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By danvm
#146597
I don't know what the problem is, but opamps hate me. I have gotten one to function as a square wave oscillator, not what most would consider a 'normal use' for an opamp. threw it together on a breadboard worked perfectly the first time.

Now here's where the problem lies: I've tried hooking one up as an error amp, put 2 volts in, output of my regulator is slammed against the positive rail.

Hooked one up as a buffer, most basic opamp circuit there is, put in 2 volts. Output is either locked against vcc, or it's bouncing off the rails.

Currently working on a 1.25-16 volt power supply project which I have an arduino controlled DAC hooked up to a opamp as a reference and then to my output regulator adjust pin as an error amp/voltage gain. I needed some active error correction and voltage gain and thought "I'll just throw an op amp in there". Not once has it worked for me. I'm a little dissapointed and frustrated.

Insight appreciated.

Edit: I sjould probably add that im not new to electonics and I understand how op amps should work, and by all rights they should, but in the 2 years I've tried, I've never had one do what its supposed to.
#146605
Eh? The op-amp inputs are the wrong way round, that's all.

Also, the LM317 is quite slow to respond, so there is a risk of instability. Try fitting a small capacitor (say, 1nF) between the output of the op-amp and the -ve input if it oscillates.
By danvm
#146608
Wait, seriously? I did some poking around and found a number of references that show the +input being used for feedback.

@SpinDrah: my feedback is where the + hits the voltage divider.
#146611
thats not feedback, what you have there is a comparator, you are putting two voltages into an op-amp without feedback.

the way i look at an op-amp is the output is always trying to get that neg input to match the pos input.
#146615
danvm wrote:Wait, seriously? I did some poking around and found a number of references that show the +input being used for feedback.

@SpinDrah: my feedback is where the + hits the voltage divider.
You may have seen it with a PMOS or PNP transistor in the feedback loop which in that case provides the 180 degree phase shift and you could set up the terminals like you have. Don't feel bad, I work with these a decent amount and still make silly mistakes here and there. What you have in your circuit is positive feedback which in most cases will run the output to one of the rails.
#146634
danvm wrote:Wait, seriously? I did some poking around and found a number of references that show the +input being used for feedback.
Seriously.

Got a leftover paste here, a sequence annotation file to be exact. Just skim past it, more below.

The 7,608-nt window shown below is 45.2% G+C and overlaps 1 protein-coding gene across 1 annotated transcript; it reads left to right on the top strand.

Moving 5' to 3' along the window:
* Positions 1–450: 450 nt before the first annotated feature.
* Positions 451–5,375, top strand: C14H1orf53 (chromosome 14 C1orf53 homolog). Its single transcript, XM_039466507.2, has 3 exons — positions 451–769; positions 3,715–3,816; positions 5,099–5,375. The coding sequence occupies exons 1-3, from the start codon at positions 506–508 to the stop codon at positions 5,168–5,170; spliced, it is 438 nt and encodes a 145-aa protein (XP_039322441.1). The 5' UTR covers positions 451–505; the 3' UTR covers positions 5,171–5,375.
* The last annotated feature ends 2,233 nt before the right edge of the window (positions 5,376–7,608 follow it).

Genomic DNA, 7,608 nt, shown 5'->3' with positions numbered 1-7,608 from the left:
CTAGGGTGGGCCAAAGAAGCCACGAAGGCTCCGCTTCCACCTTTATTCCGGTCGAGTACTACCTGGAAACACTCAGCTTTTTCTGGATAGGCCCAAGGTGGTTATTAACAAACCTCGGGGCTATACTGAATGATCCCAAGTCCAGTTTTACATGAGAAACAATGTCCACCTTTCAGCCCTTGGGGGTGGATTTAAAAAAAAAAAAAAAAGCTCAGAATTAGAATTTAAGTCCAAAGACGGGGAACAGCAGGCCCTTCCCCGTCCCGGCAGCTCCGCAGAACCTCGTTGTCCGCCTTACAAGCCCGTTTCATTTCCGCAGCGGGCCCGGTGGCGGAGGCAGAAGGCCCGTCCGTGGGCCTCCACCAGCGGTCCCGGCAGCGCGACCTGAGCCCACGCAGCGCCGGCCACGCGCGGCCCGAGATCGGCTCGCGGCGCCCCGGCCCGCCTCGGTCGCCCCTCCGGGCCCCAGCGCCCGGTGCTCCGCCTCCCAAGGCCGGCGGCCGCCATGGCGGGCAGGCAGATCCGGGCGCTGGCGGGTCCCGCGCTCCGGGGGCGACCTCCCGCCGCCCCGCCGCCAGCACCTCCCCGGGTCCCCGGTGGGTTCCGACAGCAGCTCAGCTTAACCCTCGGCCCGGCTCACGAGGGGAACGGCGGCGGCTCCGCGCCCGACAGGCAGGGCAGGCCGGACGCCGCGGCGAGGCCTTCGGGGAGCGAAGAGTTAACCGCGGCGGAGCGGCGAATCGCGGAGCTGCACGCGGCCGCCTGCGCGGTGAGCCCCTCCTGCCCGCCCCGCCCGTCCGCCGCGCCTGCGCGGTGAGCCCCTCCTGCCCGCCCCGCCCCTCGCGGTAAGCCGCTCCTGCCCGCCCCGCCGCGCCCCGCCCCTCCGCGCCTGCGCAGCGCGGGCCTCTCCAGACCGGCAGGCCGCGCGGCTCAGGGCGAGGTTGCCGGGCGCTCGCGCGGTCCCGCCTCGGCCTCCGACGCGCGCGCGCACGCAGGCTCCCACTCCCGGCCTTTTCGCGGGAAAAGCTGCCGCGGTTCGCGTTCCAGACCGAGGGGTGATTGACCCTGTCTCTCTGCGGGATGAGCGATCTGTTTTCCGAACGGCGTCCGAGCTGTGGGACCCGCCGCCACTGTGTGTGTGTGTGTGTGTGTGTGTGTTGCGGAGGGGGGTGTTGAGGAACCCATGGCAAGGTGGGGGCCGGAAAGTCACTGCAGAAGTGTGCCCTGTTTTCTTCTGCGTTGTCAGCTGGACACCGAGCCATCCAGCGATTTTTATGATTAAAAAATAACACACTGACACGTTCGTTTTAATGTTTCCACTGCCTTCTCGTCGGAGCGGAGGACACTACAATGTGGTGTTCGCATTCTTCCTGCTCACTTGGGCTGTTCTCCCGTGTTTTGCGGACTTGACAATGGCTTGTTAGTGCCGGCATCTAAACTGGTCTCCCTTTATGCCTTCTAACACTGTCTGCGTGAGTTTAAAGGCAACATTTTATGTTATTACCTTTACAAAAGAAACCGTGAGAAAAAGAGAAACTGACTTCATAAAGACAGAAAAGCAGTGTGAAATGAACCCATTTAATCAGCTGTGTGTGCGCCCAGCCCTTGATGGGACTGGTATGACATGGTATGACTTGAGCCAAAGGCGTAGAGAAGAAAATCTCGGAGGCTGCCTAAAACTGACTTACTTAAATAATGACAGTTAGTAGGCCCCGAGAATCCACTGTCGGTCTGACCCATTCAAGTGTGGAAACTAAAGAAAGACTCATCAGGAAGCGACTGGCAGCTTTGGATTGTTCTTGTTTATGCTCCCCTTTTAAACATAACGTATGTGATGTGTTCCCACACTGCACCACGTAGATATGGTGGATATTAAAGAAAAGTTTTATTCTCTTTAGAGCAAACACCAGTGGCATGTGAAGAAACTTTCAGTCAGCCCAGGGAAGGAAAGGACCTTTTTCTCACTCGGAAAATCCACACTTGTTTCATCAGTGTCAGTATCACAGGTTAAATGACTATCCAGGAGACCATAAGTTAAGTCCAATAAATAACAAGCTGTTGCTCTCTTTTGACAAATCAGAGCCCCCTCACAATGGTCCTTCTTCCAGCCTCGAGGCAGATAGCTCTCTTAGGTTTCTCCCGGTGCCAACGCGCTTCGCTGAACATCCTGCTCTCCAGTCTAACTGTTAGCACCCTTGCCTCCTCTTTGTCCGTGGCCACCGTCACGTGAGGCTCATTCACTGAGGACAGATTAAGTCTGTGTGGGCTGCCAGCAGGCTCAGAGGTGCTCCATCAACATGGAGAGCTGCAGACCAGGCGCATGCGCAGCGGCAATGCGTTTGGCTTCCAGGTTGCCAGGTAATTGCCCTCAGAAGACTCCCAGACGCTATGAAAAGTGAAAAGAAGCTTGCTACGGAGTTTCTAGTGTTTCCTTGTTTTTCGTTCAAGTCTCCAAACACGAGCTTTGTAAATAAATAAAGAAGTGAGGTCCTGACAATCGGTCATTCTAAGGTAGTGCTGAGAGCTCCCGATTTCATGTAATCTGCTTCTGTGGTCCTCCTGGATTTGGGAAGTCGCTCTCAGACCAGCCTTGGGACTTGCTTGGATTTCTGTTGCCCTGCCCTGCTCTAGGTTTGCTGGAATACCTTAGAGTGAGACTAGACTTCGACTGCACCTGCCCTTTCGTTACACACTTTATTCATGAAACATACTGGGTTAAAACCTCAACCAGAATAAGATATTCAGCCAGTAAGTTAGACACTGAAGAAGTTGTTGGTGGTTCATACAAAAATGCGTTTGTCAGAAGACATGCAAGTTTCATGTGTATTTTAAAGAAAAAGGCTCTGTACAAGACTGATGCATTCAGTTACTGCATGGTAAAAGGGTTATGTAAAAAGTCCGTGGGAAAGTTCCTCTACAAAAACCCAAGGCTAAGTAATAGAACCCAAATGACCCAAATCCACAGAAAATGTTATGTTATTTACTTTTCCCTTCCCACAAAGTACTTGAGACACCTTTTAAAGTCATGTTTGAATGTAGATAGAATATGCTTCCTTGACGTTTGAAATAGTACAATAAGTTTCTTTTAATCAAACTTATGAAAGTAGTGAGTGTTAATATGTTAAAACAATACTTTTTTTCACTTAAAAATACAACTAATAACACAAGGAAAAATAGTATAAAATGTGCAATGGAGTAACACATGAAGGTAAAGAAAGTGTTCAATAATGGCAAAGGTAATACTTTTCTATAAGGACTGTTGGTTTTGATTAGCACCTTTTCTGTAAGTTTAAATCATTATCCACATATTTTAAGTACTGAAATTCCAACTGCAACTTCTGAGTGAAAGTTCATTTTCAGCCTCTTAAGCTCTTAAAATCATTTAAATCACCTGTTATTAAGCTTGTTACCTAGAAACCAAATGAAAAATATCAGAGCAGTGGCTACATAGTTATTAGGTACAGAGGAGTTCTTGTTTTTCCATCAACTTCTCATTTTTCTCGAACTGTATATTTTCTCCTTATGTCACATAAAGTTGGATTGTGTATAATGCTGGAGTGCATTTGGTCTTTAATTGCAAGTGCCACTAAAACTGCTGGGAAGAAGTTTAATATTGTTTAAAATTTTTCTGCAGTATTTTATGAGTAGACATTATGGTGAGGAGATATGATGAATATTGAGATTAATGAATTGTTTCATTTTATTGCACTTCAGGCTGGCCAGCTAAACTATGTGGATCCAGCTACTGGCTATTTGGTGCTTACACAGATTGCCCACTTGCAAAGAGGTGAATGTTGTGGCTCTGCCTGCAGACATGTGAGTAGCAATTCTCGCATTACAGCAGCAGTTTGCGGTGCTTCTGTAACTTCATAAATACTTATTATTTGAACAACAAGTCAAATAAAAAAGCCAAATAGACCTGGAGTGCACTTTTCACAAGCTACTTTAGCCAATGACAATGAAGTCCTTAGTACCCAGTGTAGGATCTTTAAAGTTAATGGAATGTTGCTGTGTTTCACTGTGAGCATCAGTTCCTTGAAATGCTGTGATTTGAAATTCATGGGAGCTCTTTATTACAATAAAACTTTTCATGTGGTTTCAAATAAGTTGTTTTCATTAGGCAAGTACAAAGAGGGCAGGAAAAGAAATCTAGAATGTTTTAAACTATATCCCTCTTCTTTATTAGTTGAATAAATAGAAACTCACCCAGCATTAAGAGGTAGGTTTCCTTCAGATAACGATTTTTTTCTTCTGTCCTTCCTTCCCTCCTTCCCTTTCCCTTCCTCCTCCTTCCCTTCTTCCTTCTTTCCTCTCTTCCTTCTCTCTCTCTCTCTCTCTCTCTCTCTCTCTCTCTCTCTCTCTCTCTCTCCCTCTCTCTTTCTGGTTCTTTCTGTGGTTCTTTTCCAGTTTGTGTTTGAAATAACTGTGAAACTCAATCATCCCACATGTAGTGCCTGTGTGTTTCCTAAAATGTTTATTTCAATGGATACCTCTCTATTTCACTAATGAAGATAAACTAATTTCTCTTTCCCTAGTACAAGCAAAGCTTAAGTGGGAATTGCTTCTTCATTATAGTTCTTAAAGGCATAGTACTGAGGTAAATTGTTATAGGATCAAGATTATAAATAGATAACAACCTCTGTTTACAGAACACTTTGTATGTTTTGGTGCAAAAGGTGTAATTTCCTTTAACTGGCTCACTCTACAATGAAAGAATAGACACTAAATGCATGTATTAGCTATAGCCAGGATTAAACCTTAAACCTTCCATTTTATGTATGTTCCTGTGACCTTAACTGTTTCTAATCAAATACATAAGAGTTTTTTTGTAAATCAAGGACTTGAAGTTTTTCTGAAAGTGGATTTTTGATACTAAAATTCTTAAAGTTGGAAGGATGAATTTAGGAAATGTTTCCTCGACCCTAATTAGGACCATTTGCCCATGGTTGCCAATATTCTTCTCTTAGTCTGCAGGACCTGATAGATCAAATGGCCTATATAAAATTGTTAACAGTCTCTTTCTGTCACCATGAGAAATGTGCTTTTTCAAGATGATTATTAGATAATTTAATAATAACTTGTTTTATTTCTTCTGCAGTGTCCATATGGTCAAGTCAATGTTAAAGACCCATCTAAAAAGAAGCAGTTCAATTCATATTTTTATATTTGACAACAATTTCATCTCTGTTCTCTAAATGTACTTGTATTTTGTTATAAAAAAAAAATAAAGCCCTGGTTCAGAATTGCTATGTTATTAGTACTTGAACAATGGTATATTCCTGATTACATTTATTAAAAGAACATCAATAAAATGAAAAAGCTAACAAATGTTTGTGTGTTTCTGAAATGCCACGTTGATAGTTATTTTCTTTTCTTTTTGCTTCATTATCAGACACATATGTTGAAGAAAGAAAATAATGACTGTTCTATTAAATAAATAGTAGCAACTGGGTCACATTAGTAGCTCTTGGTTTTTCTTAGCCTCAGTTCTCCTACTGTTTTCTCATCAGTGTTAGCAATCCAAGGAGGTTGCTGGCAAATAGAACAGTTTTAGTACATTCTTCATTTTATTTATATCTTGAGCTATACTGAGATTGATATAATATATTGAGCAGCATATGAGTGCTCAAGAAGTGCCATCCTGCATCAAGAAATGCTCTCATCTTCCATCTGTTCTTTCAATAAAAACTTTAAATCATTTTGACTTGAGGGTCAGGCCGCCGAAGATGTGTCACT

Trace your circuit through, and think carefully about what an op-amp actually does. The output of an op-amp is driven up towards the positive rail whenever the non-inverting (+) input is more positive than the inverting input (-), and towards the negative rail when the inputs are the other way around.

Normally we apply some arrangement of components around the op-amp which cause the inputs to change when the output does. That's what feedback is, and it can be applied to either or both inputs. It's certainly not the case that one input is always the signal and the other is always the feedback terminal.

The gain of the op-amp is extremely high, so even the slightest difference between the voltage at the two inputs is normally enough to send the output all the way to one of the supply rails. This is sometimes useful on its own (it's a voltage comparator), but we often want something which behaves more linearly and progressively.

In your circuit as you have it right now, let's suppose that for whatever reason the voltage at the output of the LM317 starts off a bit low. This means the voltage at the +ve input is a bit low, so the output voltage of the op-amp tends to decrease. Because of the way the LM317 works, this tends to make its output voltage decrease, which is exactly the opposite of what you want to happen. An output voltage which is too low already tends to become even lower, and an output voltage which starts off too high tends to become even higher. This is positive feedback.

Now reverse the inputs to the op-amp and think through the analysis again...

Suppose the output of the LM317 is a bit low. This now means the (-) input is more negative than the (+) input, so the output of the op-amp starts to go more positive. The output of the LM317 therefore becomes more positive, which now is exactly what you want to happen in order to correct the error.

As the output voltage increases, the voltage at the (-) input also increases, getting closer and closer to the voltage at the (+) input. The system will stabilise at the point where the voltages at the two input terminals of the op-amp are exactly equal, and the output of the LM317 is at the level you set with the DAC.
#146638
SpinDrah wrote:thats not feedback, what you have there is a comparator, you are putting two voltages into an op-amp without feedback.
The feedback is through the regulator - AndyC explained it well. Danvm just has the inputs reversed for this application.